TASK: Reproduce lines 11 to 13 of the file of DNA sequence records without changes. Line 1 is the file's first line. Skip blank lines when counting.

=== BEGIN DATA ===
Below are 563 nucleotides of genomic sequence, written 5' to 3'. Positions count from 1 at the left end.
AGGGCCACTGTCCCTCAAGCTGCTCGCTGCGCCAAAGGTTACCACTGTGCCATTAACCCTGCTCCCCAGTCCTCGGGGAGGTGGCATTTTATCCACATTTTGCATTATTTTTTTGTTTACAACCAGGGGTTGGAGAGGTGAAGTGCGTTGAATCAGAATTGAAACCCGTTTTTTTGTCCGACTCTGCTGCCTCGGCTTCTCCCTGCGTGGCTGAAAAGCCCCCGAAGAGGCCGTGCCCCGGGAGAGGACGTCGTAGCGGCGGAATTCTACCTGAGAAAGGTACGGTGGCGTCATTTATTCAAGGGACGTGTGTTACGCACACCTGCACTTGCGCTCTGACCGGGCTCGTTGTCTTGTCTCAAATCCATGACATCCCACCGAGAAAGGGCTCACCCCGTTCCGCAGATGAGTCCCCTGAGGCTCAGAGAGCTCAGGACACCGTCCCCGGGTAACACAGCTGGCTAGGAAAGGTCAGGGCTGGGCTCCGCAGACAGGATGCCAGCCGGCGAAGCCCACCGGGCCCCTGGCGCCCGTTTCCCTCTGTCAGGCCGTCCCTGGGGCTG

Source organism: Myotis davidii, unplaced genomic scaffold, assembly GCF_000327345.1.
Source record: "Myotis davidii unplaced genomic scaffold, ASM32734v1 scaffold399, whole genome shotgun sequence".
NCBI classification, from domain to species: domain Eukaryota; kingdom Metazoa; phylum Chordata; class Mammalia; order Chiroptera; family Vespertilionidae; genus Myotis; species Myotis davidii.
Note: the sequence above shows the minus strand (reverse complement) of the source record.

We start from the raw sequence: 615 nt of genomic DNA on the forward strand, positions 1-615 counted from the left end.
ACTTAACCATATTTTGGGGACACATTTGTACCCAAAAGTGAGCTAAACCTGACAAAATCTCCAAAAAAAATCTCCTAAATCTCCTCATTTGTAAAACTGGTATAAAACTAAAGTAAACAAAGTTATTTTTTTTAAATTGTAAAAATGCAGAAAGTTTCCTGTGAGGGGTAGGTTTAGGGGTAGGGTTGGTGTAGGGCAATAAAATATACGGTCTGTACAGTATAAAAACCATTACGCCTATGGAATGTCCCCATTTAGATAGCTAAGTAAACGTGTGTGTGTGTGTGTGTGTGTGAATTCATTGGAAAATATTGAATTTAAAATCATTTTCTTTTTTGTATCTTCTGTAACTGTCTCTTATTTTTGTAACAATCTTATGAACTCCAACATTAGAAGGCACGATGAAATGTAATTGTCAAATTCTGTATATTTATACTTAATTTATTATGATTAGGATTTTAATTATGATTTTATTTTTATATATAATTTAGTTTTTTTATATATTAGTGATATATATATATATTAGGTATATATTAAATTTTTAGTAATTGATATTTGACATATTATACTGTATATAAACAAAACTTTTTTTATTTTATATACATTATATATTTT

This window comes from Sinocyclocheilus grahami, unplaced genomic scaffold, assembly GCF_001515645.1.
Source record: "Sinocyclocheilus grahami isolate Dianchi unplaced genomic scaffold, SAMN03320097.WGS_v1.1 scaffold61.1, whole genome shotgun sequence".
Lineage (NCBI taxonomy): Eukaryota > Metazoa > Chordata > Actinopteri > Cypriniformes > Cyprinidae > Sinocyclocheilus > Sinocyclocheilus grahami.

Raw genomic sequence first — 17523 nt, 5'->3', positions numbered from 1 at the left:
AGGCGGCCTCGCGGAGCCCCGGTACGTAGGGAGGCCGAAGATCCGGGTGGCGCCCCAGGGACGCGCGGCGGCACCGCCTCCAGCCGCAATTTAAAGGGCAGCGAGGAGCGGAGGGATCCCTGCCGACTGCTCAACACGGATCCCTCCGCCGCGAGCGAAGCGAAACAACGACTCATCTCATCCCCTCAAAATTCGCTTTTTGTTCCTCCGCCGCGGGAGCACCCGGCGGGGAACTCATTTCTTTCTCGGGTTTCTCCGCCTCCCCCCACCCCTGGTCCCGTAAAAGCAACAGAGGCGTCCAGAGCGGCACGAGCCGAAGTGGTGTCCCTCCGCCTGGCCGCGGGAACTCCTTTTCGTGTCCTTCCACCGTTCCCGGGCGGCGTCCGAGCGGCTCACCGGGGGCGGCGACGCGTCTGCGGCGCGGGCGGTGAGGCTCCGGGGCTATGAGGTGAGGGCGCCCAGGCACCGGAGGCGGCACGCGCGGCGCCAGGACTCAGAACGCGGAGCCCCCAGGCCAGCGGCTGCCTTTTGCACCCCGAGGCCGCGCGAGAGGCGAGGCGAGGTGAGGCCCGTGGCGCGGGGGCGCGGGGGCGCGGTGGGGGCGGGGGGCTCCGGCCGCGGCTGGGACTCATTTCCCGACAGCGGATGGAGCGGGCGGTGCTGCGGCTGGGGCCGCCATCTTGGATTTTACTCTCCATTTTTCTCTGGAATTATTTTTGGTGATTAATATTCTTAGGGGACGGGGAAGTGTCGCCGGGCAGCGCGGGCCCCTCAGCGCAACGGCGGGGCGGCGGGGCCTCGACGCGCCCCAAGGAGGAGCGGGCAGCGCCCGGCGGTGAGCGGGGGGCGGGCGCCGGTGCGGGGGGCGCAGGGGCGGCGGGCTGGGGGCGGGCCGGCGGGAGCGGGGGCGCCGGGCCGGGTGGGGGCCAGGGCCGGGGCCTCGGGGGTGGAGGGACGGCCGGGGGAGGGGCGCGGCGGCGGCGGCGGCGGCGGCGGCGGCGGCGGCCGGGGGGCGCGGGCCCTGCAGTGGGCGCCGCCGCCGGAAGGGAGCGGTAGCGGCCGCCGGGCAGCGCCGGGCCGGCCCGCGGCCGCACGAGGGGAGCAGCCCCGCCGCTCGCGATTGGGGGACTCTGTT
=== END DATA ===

Lineage (NCBI taxonomy): Eukaryota > Metazoa > Chordata > Actinopteri > Cypriniformes > Cyprinidae > Sinocyclocheilus > Sinocyclocheilus grahami.

Raw genomic sequence first — 17523 nt, 5'->3', positions numbered from 1 at the left:
AGGCGGCCTCGCGGAGCCCCGGTACGTAGGGAGGCCGAAGATCCGGGTGGCGCCCCAGGGACGCGCGGCGGCACCGCCTCCAGCCGCAATTTAAAGGGCAGCGAGGAGCGGAGGGATCCCTGCCGACTGCTCAACACGGATCCCTCCGCCGCGAGCGAAGCGAAACAACGACTCATCTCATCCCCTCAAAATTCGCTTTTTGTTCCTCCGCCGCGGGAGCACCCGGCGGGGAACTCATTTCTTTCTCGGGTTTCTCCGCCTCCCCCCACCCCTGGTCCCGTAAAAGCAACAGAGGCGTCCAGAGCGGCACGAGCCGAAGTGGTGTCCCTCCGCCTGGCCGCGGGAACTCCTTTTCGTGTCCTTCCACCGTTCCCGGGCGGCGTCCGAGCGGCTCACCGGGGGCGGCGACGCGTCTGCGGCGCGGGCGGTGAGGCTCCGGGGCTATGAGGTGAGGGCGCCCAGGCACCGGAGGCGGCACGCGCGGCGCCAGGACTCAGAACGCGGAGCCCCCAGGCCAGCGGCTGCCTTTTGCACCCCGAGGCCGCGCGAGAGGCGAGGCGAGGTGAGGCCCGTGGCGCGGGGGCGCGGGGGCGCGGTGGGGGCGGGGGGCTCCGGCCGCGGCTGGGACTCATTTCCCGACAGCGGATGGAGCGGGCGGTGCTGCGGCTGGGGCCGCCATCTTGGATTTTACTCTCCATTTTTCTCTGGAATTATTTTTGGTGATTAATATTCTTAGGGGACGGGGAAGTGTCGCCGGGCAGCGCGGGCCCCTCAGCGCAACGGCGGGGCGGCGGGGCCTCGACGCGCCCCAAGGAGGAGCGGGCAGCGCCCGGCGGTGAGCGGGGGGCGGGCGCCGGTGCGGGGGGCGCAGGGGCGGCGGGCTGGGGGCGGGCCGGCGGGAGCGGGGGCGCCGGGCCGGGTGGGGGCCAGGGCCGGGGCCTCGGGGGTGGAGGGACGGCCGGGGGAGGGGCGCGGCGGCGGCGGCGGCGGCGGCGGCGGCGGCGGCCGGGGGGCGCGGGCCCTGCAGTGGGCGCCGCCGCCGGAAGGGAGCGGTAGCGGCCGCCGGGCAGCGCCGGGCCGGCCCGCGGCCGCACGAGGGGAGCAGCCCCGCCGCTCGCGATTGGGGGACTCTGTT